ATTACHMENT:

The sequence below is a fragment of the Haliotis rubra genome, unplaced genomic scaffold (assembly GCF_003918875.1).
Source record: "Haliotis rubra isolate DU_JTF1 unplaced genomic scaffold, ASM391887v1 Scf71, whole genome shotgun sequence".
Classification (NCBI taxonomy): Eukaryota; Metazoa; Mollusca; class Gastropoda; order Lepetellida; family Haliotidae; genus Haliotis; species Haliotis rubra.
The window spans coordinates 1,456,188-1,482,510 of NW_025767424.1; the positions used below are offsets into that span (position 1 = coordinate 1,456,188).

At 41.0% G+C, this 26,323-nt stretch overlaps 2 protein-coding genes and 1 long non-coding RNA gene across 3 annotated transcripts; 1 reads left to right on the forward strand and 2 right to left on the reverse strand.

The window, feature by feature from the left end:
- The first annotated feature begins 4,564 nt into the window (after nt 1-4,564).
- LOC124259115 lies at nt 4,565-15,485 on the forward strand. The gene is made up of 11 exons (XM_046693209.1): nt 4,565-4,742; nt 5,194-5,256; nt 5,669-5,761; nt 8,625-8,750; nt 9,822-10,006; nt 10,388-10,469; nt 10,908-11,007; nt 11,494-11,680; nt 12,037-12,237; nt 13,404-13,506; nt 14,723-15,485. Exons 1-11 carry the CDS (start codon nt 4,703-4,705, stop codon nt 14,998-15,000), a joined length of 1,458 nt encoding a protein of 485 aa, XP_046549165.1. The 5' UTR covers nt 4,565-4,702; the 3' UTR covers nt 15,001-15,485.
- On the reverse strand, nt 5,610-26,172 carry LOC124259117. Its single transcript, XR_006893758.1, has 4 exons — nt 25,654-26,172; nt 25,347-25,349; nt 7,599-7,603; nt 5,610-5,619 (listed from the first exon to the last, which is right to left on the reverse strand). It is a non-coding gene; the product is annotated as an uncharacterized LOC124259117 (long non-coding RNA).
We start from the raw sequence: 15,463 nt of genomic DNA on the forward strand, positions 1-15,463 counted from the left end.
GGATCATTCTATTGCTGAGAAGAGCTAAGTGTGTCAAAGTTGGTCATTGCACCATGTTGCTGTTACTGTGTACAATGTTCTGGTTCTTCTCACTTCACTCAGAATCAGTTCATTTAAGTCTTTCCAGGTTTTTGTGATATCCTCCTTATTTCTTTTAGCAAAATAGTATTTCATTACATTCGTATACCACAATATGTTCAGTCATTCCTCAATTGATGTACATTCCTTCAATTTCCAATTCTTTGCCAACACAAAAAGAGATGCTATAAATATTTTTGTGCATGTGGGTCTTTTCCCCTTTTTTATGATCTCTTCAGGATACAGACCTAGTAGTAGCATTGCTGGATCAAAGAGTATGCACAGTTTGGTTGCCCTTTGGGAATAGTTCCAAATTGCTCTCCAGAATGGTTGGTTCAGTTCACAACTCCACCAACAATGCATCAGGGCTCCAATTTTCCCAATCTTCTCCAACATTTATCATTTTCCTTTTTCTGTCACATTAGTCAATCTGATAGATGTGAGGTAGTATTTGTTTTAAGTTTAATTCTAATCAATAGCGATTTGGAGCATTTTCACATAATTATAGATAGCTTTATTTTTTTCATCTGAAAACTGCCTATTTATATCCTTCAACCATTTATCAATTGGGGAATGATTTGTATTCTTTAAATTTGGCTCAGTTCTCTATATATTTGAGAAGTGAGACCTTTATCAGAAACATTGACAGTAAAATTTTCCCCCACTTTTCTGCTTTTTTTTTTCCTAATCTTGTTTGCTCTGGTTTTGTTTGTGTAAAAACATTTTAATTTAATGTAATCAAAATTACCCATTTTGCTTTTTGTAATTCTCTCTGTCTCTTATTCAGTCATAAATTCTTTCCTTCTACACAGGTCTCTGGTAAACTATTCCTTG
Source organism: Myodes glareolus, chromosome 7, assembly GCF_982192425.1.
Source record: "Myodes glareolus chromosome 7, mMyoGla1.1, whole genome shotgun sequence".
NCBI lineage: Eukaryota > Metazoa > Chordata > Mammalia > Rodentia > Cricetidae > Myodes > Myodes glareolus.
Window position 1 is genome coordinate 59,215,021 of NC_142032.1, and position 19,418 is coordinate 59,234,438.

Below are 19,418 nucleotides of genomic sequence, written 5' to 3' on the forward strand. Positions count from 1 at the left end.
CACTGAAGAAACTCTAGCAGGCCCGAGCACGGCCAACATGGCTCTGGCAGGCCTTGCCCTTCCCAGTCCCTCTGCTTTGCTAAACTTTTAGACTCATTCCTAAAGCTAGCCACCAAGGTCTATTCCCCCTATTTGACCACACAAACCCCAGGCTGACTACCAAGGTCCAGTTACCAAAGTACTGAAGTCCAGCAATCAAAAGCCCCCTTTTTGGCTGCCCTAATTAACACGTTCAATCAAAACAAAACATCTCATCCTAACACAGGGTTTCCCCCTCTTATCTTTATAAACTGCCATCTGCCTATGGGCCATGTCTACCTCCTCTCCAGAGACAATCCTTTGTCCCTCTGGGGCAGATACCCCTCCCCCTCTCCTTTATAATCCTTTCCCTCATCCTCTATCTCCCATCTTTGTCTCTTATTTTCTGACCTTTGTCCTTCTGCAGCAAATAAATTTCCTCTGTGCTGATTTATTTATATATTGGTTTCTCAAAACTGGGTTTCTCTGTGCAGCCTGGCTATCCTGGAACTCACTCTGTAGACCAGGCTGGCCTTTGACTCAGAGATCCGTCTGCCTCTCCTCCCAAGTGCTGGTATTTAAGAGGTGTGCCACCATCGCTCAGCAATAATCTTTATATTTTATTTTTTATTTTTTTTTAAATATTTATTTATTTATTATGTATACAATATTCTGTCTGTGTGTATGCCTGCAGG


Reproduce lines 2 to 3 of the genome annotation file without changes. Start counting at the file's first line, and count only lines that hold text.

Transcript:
Source record: "Haliotis rubra isolate DU_JTF1 unplaced genomic scaffold, ASM391887v1 Scf71, whole genome shotgun sequence".
Classification (NCBI taxonomy): Eukaryota; Metazoa; Mollusca; class Gastropoda; order Lepetellida; family Haliotidae; genus Haliotis; species Haliotis rubra.